9-10 December 2021
UTC timezone

Progress and Developments in Open Source Electric Propulsion for Nanosats and Picosats at AIS

10 Dec 2021, 15:00
talk Talks


AIS is currently the first and only open source, open development based electric propulsion (EP) effort in the field. Over the past year, significant progress has been made on a number of micro ion and plasma thruster technologies for nanosats and picosats.

First, in March 2021, the first ever fully open-source electric propulsion system, the AIS-gPPT3-1C Micro Pulsed Plasma Thruster, successfully made it to orbit aboard the Care Weather Hatchling Veery 1U Cubesat, marking the first time an open-source thruster has ever been flown. While current development on this system has been retired, the design has been released under the CERN-OHL-S V2 license.

In addition to the original pulsed plasma thruster initiative that AIS was born from, AIS has been conducting a number of tests on the development of low-cost ionic liquid ion source (ILIS) electrospray thruster technology. This past year, breakthrough performance was established with the prototype ILIS1 emitter, which was hand modified from the original linear ridge design to a single spike, achieving up to 3uN of thrust for the single spike emitter at over 4500s ISP, operated stably in bipolar mode for a period of 30 minutes. These results confirm the direction moving forward for spike emitters, and work is underway to establish a larger 2D spike array of emitters to achieve full performance. Both the V1 and V2 prototype designs of the ILIS1 have been released under the CERN OHL-S V2 license.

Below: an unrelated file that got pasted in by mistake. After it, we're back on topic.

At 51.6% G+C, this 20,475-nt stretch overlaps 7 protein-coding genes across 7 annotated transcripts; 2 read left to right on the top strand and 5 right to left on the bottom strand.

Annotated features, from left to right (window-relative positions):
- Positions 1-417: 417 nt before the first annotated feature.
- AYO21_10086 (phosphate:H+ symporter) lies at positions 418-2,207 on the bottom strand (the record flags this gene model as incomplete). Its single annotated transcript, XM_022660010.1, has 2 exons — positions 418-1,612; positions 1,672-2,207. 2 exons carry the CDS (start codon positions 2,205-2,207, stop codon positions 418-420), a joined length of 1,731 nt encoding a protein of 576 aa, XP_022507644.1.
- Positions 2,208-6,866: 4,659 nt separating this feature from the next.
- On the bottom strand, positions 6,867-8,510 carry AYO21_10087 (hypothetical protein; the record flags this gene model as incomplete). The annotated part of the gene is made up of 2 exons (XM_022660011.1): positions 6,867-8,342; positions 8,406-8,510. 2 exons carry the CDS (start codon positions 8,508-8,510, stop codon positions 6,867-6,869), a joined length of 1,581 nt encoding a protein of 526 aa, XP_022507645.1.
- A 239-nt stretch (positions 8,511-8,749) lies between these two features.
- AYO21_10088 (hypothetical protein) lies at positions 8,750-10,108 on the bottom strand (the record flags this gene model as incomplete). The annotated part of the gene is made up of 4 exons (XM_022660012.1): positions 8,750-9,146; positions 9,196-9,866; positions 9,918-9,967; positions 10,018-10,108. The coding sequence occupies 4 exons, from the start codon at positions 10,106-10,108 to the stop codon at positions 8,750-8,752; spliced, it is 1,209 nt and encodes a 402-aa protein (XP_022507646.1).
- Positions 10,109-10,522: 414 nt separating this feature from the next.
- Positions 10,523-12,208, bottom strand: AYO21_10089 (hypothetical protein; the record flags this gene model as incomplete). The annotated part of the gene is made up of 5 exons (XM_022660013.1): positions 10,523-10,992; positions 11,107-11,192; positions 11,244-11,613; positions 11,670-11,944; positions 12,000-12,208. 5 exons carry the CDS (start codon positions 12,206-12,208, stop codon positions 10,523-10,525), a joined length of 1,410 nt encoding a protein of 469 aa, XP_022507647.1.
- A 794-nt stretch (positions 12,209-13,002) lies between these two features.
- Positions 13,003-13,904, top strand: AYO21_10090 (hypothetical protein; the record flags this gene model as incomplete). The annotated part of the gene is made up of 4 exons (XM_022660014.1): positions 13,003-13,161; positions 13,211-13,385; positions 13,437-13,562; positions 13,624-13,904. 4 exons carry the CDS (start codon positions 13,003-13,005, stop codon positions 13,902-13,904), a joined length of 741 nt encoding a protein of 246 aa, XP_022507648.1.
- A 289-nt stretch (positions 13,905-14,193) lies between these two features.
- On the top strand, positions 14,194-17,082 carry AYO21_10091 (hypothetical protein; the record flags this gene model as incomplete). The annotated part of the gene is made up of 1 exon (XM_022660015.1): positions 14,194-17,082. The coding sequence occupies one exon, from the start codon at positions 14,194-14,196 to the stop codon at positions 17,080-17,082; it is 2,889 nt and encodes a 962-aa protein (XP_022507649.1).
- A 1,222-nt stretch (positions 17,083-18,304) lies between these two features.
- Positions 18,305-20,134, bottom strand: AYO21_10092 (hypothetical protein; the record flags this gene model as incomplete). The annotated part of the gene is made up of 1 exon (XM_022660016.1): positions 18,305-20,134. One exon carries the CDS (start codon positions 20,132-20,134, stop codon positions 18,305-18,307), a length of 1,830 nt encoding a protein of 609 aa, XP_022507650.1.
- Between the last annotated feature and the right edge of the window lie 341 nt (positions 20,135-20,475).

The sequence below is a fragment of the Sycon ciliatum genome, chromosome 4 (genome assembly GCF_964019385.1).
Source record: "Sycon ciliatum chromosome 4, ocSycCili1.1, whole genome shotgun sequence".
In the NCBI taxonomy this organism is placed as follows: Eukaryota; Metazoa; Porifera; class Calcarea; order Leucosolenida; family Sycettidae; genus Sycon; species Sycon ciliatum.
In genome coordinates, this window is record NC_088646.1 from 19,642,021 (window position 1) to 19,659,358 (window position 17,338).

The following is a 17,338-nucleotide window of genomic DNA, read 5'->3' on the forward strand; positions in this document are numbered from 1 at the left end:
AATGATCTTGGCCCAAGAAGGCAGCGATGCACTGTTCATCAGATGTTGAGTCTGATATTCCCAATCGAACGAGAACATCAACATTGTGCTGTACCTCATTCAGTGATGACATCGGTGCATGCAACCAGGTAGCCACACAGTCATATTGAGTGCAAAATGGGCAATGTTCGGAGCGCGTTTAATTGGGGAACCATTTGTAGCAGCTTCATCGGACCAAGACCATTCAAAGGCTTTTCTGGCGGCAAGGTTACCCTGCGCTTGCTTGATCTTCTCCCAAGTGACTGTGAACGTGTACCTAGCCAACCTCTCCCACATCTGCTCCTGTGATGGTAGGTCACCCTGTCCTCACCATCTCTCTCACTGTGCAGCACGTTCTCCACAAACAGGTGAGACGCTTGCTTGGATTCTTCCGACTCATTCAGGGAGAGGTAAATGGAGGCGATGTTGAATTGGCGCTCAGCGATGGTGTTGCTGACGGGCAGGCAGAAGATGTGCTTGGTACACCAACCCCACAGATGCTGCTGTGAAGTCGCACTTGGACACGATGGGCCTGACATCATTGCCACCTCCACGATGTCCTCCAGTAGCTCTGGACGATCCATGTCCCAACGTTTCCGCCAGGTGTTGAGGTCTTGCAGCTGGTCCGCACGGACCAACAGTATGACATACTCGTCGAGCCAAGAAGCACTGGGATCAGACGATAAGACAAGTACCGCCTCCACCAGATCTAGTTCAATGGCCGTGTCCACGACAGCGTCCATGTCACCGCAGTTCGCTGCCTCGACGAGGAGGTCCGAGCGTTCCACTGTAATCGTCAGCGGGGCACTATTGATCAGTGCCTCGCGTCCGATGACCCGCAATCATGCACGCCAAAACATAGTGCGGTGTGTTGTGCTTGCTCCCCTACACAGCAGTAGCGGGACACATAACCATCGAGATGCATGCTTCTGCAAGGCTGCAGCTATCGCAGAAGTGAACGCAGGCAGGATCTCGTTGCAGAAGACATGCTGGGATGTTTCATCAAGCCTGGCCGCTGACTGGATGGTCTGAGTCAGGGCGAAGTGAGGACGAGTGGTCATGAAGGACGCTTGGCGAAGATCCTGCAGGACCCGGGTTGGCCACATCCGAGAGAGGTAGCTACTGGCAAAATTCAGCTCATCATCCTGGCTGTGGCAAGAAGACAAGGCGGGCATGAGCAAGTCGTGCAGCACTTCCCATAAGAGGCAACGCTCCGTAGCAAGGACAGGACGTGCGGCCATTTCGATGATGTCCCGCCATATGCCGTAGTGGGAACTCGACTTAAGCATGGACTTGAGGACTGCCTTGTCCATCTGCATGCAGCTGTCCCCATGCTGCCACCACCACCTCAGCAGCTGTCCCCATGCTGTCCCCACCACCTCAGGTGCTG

AIS has also been pioneering work utilizing advanced molecular fuel for the development of ultra-compact, low power Hall thrusters for Cubesats and PocketQubes. Significant progress has been made with Adamantane fuel, a solid diamandoid hydrocarbon that exhibits direct sublimation in vacuum at low temperatures. Currently AIS is the only entity in the world specifically developing Adamantane fueled micro ion thruster technology. Initial tests verified very low power and temperature requirements for sublimation, and demonstrated ionization of the fuel from less than 1W to 2W of power with HV input. In addition, glow discharge, positive and negative charge extraction, and neutralizer plume extraction was demonstrated.

Moving forward, AIS has developed an ultra-low power glow discharge hollow cathode neutralizer for Hall thrusters, requiring only 2W of power, utilizing stainless steel and Somos PerFORM 3D printed parts, operated on Adamantane fuel. This first hollow cathode, the AIS-GDN1, was successfully run in self-ignition mode, as well as with a prototype micro Hall thruster. Work is currently underway for the next iteration of the cathode.

Several tests were also successfully conducted on the first ever AIS Hall thruster, the AIS-EHT1 Micro End Hall Thruster, a 0.3U size Hall system run on sublimated Adamantane fuel. Successful ignition was demonstrated with both a tungsten filament neutralizer as well as the GDN1 hollow cathode. The current V1 design of the EHT1 has been retired, and will be released under the CERN-OHL-S V2 license.

Finally for Hall thrusters, AIS has developed the smallest full Hall thruster system ever designed, the AIS-AHT1-PQ Pico Anode Layer Hall Thruster. At only 0.1U total volume (24x42x56mm), including fuel tank, fuel management, valve, thruster, and electronics, and nominal 10W power the AHT1-PQ is the first Hall thruster compatible down to PocketQube class satellites. The Hall thruster is also run in a unique neutralizer-less configuration, eliminating conventional neutralizers used for Hall thrusters, making the system more compact. Recently, successful ignition of a stable anode layer plasma was demonstrated, and work is currently underway to achieve full system ignition and testing.

Lastly, AIS has recently started a new vacuum arc thruster (VAT) initiative, with the first prototype AIS-VAT1 thruster system. The thruster measures only 42x42x16mm in size, rated to 2.5W nominal power, and leverages off-the-shelf components, extremely simple electronics, 3D printing, and triggerless operation to make it the simplest and lowest cost thruster developed yet at AIS. The thruster was successfully demonstrated to 10k pulses from 1-10 Hz at up to 5W power using solid titanium fuel. Additional work is being done to begin preparing the first off-the-shelf flight systems.

Primary author

Michael Bretti (Applied Ion Systems)

Presentation Materials